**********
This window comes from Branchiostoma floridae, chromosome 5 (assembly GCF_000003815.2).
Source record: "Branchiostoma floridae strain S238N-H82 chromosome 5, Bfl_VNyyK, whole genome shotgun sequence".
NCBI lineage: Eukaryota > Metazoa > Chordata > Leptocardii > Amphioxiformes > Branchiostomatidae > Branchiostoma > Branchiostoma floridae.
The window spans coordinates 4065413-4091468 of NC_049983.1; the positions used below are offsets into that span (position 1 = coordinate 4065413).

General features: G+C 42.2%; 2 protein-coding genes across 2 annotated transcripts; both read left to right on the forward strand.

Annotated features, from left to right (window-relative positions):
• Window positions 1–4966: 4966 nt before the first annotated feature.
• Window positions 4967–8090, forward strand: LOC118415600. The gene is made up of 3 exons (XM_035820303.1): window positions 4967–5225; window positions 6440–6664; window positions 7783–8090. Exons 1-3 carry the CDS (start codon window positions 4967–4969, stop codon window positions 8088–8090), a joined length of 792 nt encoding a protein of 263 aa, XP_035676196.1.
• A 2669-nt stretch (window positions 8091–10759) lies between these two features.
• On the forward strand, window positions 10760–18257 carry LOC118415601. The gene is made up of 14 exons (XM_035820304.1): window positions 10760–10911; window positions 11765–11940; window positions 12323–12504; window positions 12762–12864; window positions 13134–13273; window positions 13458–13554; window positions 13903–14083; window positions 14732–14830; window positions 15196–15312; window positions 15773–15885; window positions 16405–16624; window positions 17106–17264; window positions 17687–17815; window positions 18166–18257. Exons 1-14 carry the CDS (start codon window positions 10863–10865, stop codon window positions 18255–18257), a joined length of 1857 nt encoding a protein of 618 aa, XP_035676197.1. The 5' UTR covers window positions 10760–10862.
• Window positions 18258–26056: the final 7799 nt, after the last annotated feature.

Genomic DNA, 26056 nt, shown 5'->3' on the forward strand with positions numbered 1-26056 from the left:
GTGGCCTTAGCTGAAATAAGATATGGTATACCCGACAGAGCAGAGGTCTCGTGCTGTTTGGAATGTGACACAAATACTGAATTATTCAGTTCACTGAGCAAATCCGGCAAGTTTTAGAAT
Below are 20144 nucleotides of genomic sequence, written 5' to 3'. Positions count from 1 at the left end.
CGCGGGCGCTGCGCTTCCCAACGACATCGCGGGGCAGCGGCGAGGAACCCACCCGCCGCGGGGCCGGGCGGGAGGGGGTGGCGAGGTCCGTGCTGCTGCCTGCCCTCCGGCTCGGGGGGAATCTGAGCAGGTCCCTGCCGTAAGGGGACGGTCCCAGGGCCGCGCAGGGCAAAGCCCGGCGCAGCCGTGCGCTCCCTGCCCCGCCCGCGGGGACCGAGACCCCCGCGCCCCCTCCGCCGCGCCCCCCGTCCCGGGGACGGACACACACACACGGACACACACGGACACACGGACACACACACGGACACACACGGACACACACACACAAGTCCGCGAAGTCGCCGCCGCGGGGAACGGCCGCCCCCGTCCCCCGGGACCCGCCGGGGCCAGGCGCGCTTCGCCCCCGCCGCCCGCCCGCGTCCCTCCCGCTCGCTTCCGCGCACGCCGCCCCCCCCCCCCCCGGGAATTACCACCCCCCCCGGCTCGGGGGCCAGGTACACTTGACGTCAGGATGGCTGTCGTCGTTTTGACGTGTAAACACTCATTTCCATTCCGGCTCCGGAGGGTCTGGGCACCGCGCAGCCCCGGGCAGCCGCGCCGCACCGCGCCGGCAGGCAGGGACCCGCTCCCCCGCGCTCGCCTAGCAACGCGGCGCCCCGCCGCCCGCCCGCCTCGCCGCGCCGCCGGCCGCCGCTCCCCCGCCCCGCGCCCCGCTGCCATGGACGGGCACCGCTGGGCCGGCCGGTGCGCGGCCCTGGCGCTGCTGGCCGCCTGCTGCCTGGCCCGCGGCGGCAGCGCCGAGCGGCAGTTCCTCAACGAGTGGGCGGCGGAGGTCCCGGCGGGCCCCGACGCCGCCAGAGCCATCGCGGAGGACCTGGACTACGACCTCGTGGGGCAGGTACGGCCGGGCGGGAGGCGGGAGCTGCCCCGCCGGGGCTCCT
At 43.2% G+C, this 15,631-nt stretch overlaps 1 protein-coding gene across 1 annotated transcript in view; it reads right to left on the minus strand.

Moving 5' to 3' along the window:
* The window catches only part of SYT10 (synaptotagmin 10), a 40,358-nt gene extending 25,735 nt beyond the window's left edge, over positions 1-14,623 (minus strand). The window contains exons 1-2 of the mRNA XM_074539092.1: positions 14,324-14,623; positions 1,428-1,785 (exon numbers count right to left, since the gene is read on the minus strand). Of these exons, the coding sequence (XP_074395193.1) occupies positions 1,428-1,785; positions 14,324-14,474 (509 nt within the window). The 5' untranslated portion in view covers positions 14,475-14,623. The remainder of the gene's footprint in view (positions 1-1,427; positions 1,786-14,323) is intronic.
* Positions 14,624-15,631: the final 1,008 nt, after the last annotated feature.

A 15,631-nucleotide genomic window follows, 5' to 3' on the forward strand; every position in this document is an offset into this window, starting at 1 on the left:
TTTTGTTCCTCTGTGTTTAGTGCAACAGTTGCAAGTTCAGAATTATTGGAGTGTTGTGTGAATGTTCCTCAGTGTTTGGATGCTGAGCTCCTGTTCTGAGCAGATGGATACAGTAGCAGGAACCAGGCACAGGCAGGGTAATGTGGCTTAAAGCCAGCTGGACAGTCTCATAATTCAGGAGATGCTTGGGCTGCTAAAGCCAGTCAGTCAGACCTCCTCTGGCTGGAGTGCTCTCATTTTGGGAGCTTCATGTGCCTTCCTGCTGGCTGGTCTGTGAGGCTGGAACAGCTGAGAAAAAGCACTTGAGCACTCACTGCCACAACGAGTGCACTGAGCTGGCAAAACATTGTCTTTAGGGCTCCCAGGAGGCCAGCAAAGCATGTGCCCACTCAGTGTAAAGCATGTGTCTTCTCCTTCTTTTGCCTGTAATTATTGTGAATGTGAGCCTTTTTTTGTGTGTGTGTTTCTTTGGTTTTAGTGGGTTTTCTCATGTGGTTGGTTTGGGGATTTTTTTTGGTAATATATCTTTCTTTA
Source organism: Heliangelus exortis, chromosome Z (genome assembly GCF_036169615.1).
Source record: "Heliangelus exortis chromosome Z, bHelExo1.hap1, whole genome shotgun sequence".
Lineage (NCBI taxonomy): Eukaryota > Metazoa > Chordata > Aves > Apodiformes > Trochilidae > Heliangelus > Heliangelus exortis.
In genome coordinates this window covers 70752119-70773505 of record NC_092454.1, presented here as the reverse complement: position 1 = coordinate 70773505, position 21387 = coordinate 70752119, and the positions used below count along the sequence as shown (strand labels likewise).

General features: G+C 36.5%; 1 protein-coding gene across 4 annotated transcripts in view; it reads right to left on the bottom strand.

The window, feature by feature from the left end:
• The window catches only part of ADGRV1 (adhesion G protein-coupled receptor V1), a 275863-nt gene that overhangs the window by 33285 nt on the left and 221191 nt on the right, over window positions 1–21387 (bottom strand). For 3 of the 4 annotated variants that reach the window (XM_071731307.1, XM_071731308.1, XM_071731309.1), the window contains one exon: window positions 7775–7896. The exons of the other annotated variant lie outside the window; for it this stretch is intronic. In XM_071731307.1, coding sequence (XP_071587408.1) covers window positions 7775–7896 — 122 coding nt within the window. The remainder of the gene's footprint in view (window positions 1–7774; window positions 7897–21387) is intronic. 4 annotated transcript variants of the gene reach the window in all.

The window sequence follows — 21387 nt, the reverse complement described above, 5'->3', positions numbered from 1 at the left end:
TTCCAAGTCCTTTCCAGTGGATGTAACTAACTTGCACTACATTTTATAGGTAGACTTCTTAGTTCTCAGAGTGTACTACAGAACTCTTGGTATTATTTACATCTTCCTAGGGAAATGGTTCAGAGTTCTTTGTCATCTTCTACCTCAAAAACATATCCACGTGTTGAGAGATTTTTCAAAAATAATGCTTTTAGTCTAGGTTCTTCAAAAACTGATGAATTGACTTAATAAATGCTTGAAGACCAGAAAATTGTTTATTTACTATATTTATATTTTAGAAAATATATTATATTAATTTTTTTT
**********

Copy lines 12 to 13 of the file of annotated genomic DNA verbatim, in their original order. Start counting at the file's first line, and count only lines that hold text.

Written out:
Genomic DNA, 26056 nt, shown 5'->3' on the forward strand with positions numbered 1-26056 from the left:
GTGGCCTTAGCTGAAATAAGATATGGTATACCCGACAGAGCAGAGGTCTCGTGCTGTTTGGAATGTGACACAAATACTGAATTATTCAGTTCACTGAGCAAATCCGGCAAGTTTTAGAAT